Almost three years after a cruise ship ran aground near Kugaaruk in 2018, the Transportation Safety Board of Canada’s recently filed investigative report found that the vessel’s crew acted inappropriately and that a lack of surveying of Canada’s Arctic Ocean poses significant hazards to ships navigating Northern waters.

“Until the coastal waters surrounding the Canadian Arctic archipelago are surveyed to modern or adequate hydrographic standards, and if alternate mitigation measures are not put in place, there is a persistent risk that vessels will make unforeseen contact with the sea bottom. The (safety) board therefore recommends that the Department of Transport, in collaboration with the Department of Fisheries and Oceans, develops and implements mandatory risk mitigation measures for all passenger vessels operating in Canadian Arctic coastal waters,” the report reads.

In response, Transport Canada stated to Nunavut News that the federal government has already taken actions to promote safe shipping in the Arctic, referring specifically to the 2019 Guidelines for Assessing Ice Operational Risk and the Arctic Shipping Safety and Pollution Prevention Regulations.

“Inherent risks of navigating in remote locations can be mitigated by adopting the best practices as set out in the International Chamber of Shipping Bridge Procedures Guide, which emphasize voyage planning and the importance of proceeding in surveyed and charted waters to the extent possible,” said Cybelle Morin, Transport Canada’s senior Adviser of media relations.

She added that vessels planning a voyage in the Canadian Arctic should continue to comply with the requirements outlined in the International Maritime Organization (IMO) Safety of Life at Sea (SOLAS) Convention and in the Standard for Training, Certification and Watchkeeping Convention, abide with their company’s safety management system, and follow their polar water operational manual, developed under the International Code for Ships Operating in Polar Waters.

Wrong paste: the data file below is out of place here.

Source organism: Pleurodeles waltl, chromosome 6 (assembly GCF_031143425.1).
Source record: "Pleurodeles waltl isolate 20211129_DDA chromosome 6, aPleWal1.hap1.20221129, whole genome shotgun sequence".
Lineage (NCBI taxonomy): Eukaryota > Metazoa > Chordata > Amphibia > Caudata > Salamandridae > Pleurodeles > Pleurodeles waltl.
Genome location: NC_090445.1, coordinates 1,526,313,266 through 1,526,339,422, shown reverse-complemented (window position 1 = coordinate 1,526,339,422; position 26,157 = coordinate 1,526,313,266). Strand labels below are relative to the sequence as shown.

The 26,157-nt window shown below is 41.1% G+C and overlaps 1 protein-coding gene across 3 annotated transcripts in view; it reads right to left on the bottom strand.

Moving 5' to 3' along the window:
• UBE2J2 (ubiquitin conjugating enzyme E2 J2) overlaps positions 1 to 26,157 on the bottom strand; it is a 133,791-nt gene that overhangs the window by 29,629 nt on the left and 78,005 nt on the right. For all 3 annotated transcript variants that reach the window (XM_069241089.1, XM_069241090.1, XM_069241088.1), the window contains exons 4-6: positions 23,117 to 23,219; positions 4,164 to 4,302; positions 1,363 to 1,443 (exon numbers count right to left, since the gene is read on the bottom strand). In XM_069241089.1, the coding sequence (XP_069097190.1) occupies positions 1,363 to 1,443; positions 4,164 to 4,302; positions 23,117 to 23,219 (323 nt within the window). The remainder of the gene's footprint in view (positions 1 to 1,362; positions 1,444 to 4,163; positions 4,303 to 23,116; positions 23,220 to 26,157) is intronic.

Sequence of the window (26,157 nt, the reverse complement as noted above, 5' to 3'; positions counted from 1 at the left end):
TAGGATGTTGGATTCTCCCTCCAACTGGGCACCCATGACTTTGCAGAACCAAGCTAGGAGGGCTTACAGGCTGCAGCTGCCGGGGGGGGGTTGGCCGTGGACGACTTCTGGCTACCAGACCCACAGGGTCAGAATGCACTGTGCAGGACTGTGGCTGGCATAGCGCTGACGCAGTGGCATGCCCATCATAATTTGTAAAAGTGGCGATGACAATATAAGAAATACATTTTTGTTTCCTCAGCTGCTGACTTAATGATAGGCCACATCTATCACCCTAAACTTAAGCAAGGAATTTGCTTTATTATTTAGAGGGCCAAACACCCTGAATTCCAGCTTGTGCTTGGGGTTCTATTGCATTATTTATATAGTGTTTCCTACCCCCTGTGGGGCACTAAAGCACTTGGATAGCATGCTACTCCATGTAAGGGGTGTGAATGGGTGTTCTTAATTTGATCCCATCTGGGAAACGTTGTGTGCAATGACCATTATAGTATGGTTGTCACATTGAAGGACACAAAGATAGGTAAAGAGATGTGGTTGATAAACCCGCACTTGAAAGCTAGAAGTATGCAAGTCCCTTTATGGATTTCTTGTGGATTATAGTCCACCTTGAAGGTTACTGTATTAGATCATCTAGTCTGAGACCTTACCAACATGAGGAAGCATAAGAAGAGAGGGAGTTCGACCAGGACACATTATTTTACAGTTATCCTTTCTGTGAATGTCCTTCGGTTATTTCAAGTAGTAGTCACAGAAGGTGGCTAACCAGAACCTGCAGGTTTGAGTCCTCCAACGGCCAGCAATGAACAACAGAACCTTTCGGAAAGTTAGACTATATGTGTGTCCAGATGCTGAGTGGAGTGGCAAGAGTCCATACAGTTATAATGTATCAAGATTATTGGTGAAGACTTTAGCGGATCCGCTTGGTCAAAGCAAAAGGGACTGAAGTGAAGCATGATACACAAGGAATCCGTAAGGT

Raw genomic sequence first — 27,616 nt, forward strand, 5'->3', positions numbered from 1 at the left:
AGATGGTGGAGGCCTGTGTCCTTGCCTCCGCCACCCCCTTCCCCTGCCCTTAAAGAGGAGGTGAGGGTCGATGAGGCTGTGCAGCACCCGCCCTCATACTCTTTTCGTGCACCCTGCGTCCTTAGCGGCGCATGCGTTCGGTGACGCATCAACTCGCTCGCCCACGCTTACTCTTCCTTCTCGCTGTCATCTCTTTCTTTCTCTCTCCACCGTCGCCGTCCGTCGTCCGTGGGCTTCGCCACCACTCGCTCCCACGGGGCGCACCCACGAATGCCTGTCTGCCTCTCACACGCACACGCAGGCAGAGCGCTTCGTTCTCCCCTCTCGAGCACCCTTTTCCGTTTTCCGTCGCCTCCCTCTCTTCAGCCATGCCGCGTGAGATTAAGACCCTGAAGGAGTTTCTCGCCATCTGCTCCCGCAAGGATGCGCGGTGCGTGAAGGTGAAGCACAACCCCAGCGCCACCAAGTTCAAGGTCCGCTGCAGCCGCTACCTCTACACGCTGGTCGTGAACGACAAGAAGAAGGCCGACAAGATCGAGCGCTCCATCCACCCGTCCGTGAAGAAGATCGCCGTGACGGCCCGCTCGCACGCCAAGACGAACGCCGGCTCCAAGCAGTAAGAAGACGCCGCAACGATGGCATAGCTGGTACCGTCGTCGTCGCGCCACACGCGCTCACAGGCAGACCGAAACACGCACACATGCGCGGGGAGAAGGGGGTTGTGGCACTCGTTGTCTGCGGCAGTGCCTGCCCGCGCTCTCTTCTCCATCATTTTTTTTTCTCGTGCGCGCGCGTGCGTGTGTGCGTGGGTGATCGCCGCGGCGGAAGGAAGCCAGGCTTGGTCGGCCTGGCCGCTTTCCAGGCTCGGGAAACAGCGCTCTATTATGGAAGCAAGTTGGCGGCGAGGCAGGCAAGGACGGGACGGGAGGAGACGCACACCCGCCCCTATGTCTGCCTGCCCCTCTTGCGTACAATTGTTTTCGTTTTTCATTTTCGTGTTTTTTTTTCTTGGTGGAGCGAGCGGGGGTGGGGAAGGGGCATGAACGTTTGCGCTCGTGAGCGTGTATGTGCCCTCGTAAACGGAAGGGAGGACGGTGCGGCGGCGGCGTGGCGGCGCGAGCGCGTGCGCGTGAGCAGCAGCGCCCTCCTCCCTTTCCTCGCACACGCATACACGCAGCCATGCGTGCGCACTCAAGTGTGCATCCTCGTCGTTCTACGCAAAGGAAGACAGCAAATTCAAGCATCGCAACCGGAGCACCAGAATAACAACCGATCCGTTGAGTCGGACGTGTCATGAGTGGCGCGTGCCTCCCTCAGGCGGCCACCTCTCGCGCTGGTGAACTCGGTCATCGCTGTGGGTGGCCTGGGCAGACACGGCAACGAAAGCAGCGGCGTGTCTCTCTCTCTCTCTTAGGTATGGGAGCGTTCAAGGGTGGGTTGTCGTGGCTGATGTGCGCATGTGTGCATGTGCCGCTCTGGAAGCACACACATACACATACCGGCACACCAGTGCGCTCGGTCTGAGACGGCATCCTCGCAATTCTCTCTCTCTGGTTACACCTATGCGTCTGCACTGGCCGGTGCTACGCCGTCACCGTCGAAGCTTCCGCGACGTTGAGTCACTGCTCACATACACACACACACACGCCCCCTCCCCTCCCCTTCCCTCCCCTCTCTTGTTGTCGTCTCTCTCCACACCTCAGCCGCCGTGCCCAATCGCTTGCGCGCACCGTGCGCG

Cruise ships were banned from Arctic waters in 2020 and 2021 due to the COVID-19 pandemic. That prohibition is set to expire at the end of February 2022.

“We look forward to seeing cruise operations return to Canada when it is deemed safe to do so by our public health authorities,” Morin said.

As for the Akademik Ioffe specifically, that vessel has not returned to Canadian waters since the 2018 incident, according to Transport Canada.

In regards to penalties against those responsible for the ship, Morin stated that Transport Canada inspected the Akademik Ioffe to verify that it met regulations to continue sailing after it grounded.

“Transport Canada took appropriate enforcement action and informed the vessel’s authorized representatives that a corrective action plan would be required prior to re-entering Canadian waters and that any future non-compliance would result in greater enforcement actions,” said Morin.

Not up to standards

The Transportation Safety Board of Canada’s 83-page report released in May determined that the Akademik Ioffe, chartered by Canadian tour company One Ocean Expeditions, ran aground 144 km northwest of Kugaaruk on Aug. 24, 2018 in an area that was “not surveyed to modern or adequate hydrographic standards, and where none of the vessel crew had ever been.”

In addition, the crew was not closely monitoring the situation, which was exacerbated by the low-water depth alarms having been turned off, the report reveals.

The incident resulted in 80.5 litters of fuel oil from the damaged ship leaking into the environment.

No injuries were reported among the 37 crew, 24 expedition staff or 102 passengers, who were transferred to a sister ship. The Akademik Ioffe was eventually refloated.

The report notes that the Office of the Auditor General of Canada published a report from its Commissioner of the Environment and Sustainable Development in 2014 recommending that “although it was not reasonable to expect the entire Canadian Arctic to be surveyed to modern standards, it was expected that reliable information for the higher risk areas, where vessel traffic was most prevalent such as approaches to Northern communities, be available.”

That same document noted that the Canadian Hydrographic Service estimated at the time that about one per cent of Canadian Arctic waters are surveyed to modern standards.

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